Growth Trends for Related Jobs
Tailor every part of your employment application to the job. That includes writing a cover letter and resume that specifically target the job and, importantly, a post-interview thank-you note that succinctly and politely expresses your appreciation for the interviewer's time and consideration. Although thank-you notes aren't required, sending one can certainly give you an edge in the hiring process. It is a courteous and professional gesture that demonstrates your interest in the job.
Review your notes to make sure you have the full names of every person who interviewed you. If you had a panel interview, maybe they provided you with their business cards. Contact the human resources department if you don't have their cards or if you're unsure of the proper spelling and title for your interviewers. When you call, simply say, "Hello, I'm John Doe and I was interviewed for the hospital pharmacy position. Would you please give the correct spellings of the names and titles for the people who sat in on my interview?"
You should send a thank-you note within 24 hours of your interview, but don't write and dispatch it so quickly that your interviewer thinks you may have had the note prepared before the interview. Prepare your draft letter and review your notes from the interview as you write. Recall at least one aspect of the job that you and the interviewer discussed at length or a job-related topic, such as the hospital opening a new wing and the need for a qualified pharmacist to take on a senior role when the facility brings on newly minted pharmacists. Make your note relevant so the interviewer knows you were paying close attention to the conversation.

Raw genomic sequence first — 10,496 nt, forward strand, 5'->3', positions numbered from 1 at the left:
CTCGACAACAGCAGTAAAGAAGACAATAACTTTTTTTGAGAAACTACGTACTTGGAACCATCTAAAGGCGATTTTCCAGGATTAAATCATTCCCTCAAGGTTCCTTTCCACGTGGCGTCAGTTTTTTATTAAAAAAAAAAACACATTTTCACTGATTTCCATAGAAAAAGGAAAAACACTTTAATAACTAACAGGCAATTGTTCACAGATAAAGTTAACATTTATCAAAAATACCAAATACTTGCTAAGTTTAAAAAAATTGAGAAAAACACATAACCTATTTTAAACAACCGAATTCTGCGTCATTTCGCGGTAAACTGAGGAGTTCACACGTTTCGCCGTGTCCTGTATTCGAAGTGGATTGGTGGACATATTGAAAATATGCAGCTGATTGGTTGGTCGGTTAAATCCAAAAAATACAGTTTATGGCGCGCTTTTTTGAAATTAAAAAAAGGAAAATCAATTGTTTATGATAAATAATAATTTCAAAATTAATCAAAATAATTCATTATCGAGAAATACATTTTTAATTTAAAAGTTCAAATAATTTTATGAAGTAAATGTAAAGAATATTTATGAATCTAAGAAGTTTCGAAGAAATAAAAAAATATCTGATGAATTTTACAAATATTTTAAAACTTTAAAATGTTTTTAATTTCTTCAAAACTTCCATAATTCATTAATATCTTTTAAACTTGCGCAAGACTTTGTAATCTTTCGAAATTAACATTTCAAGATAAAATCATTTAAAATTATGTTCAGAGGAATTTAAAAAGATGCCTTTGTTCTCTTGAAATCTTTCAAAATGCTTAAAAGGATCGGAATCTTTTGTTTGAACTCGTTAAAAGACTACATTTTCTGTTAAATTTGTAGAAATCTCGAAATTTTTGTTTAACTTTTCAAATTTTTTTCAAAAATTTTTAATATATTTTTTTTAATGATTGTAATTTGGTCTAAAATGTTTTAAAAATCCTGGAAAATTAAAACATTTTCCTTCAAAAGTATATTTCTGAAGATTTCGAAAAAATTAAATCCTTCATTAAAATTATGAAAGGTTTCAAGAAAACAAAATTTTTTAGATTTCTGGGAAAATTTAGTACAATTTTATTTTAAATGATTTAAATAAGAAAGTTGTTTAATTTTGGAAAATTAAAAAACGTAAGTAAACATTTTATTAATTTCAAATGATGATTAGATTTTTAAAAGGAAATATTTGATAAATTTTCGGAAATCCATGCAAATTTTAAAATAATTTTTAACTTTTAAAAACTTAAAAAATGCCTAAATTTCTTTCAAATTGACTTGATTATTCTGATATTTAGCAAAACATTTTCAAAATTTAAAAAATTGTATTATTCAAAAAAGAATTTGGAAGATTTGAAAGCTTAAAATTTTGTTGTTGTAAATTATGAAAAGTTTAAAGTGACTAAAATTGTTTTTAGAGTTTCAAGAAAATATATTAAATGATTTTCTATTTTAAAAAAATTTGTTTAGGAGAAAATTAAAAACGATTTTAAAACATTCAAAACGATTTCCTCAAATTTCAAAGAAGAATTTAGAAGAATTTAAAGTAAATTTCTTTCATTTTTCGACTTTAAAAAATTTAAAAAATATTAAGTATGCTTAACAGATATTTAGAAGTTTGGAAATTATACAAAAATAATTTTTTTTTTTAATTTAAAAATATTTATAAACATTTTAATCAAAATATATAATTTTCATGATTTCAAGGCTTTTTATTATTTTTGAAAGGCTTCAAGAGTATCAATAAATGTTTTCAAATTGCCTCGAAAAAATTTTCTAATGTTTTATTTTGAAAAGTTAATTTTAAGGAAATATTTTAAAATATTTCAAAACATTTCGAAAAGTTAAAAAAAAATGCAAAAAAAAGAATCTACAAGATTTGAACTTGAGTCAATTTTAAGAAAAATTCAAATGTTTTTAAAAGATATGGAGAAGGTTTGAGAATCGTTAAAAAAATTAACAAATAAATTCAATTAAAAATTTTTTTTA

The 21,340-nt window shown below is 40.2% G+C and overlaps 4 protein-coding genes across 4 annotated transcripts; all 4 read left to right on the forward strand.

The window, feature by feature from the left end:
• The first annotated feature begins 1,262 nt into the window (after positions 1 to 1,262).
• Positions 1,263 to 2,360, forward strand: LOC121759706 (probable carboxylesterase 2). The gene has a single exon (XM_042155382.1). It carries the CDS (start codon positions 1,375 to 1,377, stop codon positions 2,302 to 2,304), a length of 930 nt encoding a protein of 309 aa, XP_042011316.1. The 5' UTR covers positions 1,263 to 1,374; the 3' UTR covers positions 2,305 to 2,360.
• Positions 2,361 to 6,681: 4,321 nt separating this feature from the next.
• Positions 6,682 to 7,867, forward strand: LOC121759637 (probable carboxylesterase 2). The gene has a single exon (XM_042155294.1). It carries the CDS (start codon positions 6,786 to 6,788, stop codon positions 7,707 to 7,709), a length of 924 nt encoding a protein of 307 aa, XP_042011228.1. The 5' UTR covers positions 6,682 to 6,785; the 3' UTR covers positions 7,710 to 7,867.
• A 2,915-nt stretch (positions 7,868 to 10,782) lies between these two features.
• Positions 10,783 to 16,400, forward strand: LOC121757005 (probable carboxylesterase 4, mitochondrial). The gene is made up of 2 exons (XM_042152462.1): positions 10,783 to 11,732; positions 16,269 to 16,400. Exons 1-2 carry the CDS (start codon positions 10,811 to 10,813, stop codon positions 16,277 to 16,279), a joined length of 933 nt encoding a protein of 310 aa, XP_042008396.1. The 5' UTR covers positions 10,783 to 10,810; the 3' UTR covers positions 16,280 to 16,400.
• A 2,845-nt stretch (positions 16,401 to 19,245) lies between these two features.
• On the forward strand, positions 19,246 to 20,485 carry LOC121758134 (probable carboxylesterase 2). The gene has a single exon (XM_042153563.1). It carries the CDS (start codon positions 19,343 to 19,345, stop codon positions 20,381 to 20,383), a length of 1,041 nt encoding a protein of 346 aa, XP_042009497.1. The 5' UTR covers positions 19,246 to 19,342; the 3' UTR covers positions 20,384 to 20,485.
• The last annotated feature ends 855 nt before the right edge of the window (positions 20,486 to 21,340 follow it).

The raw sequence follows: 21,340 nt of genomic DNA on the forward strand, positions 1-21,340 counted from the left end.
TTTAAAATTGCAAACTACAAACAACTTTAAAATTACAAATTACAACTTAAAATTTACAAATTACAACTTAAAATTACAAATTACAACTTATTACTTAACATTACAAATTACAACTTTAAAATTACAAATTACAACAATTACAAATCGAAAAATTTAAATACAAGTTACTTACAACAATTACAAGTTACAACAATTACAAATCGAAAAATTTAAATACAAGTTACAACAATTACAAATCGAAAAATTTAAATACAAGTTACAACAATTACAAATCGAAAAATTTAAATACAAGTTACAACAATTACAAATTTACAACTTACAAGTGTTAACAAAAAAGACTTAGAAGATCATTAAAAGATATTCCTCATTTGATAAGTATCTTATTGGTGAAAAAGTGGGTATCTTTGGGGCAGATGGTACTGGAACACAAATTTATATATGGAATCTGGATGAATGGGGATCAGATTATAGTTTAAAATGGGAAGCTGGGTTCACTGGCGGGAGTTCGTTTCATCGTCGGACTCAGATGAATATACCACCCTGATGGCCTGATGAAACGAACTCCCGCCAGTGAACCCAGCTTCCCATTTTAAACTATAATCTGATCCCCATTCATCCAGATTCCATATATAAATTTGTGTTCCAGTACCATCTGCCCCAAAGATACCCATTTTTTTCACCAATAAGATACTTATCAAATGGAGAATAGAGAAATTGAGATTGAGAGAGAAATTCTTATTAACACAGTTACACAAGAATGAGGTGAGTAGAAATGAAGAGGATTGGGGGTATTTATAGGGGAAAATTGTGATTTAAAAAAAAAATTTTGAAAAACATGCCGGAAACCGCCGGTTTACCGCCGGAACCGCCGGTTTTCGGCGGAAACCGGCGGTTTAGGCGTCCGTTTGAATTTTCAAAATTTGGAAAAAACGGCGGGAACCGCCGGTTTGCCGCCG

The body of your thank-you note might say, "Based on what you shared with me about County General Hospital, my qualifications appear to be ideally suited for the pharmacist role. You indicated you want a well-rounded pharmacist who has experience with outpatient, hospital and drugstore work, in addition to workforce management expertise in supervising pharmacy technicians. My qualifications and skills check all those boxes and I would be delighted to visit with you and the chief pharmacist about continuing my career at County General."
Finalize your letter by using standard business format for the letter. If you want to email it, format the body of the email just like a letter. Don't use abbreviations or Netspeak for a business email; use professional language and go light on the medical terminology and lingo. You've already proven you know the field, so you needn't toss in unnecessary buzzwords or hospital and pharmacy terms to show how much you know. Begin your email message the same way you would begin any other business letter: "Dear Ms. Smith." Use the proper greeting and closing salutation for your note, even if it's an email.
If you prefer to stand out among other candidates, hand write a thank-you note or prepare a typewritten thank-you letter on high-quality paper. Don't use your personal stationery if it's too frilly or has quirky designs or colors. Use plain paper, preferably heavier weight paper used for resumes, which is 32-pound paper, with a matching envelope. In a day when snail mail isn't used as frequently for job applications and employment matters, receiving an actual piece of mail may impress the interviewer.
Ruth Mayhew has been writing since the mid-1980s, and she has been an HR subject matter expert since 1995. Her work appears in "The Multi-Generational Workforce in the Health Care Industry," and she has been cited in numerous publications, including journals and textbooks that focus on human resources management practices. She holds a Master of Arts in sociology from the University of Missouri-Kansas City. Ruth resides in the nation's capital, Washington, D.C.